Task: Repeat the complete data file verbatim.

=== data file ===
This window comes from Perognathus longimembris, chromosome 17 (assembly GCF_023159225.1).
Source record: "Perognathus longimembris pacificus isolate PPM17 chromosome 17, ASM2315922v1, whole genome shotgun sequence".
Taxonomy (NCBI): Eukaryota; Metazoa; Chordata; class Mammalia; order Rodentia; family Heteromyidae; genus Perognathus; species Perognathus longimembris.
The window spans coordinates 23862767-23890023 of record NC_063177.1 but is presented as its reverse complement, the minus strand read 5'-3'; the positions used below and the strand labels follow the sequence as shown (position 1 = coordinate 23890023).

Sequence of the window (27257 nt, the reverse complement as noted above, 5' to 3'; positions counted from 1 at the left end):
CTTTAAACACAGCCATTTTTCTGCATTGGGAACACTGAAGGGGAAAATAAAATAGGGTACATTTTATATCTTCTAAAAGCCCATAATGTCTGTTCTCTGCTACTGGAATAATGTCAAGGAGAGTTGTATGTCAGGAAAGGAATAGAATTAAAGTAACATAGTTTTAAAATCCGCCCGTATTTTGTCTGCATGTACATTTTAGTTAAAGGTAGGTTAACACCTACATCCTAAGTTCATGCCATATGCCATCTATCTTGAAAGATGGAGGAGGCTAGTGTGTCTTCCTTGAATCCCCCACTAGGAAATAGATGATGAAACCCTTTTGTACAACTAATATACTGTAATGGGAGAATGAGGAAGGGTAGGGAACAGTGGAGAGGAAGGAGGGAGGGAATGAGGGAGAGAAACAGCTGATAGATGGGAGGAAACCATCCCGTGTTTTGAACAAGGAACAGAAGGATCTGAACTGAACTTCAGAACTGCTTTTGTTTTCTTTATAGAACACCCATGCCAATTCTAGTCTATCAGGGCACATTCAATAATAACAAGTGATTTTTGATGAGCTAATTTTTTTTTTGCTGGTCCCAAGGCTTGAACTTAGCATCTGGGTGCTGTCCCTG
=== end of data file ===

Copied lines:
This window comes from Perognathus longimembris, chromosome 17 (assembly GCF_023159225.1).
Source record: "Perognathus longimembris pacificus isolate PPM17 chromosome 17, ASM2315922v1, whole genome shotgun sequence".
Taxonomy (NCBI): Eukaryota; Metazoa; Chordata; class Mammalia; order Rodentia; family Heteromyidae; genus Perognathus; species Perognathus longimembris.
The window spans coordinates 23862767-23890023 of record NC_063177.1 but is presented as its reverse complement, the minus strand read 5'-3'; the positions used below and the strand labels follow the sequence as shown (position 1 = coordinate 23890023).

Sequence of the window (27257 nt, the reverse complement as noted above, 5' to 3'; positions counted from 1 at the left end):
CTTTAAACACAGCCATTTTTCTGCATTGGGAACACTGAAGGGGAAAATAAAATAGGGTACATTTTATATCTTCTAAAAGCCCATAATGTCTGTTCTCTGCTACTGGAATAATGTCAAGGAGAGTTGTATGTCAGGAAAGGAATAGAATTAAAGTAACATAGTTTTAAAATCCGCCCGTATTTTGTCTGCATGTACATTTTAGTTAAAGGTAGGTTAACACCTACATCCTAAGTTCATGCCATATGCCATCTATCTTGAAAGATGGAGGAGGCTAGTGTGTCTTCCTTGAATCCCCCACTAGGAAATAGATGATGAAACCCTTTTGTACAACTAATATACTGTAATGGGAGAATGAGGAAGGGTAGGGAACAGTGGAGAGGAAGGAGGGAGGGAATGAGGGAGAGAAACAGCTGATAGATGGGAGGAAACCATCCCGTGTTTTGAACAAGGAACAGAAGGATCTGAACTGAACTTCAGAACTGCTTTTGTTTTCTTTATAGAACACCCATGCCAATTCTAGTCTATCAGGGCACATTCAATAATAACAAGTGATTTTTGATGAGCTAATTTTTTTTTTGCTGGTCCCAAGGCTTGAACTTAGCATCTGGGTGCTGTCCCTG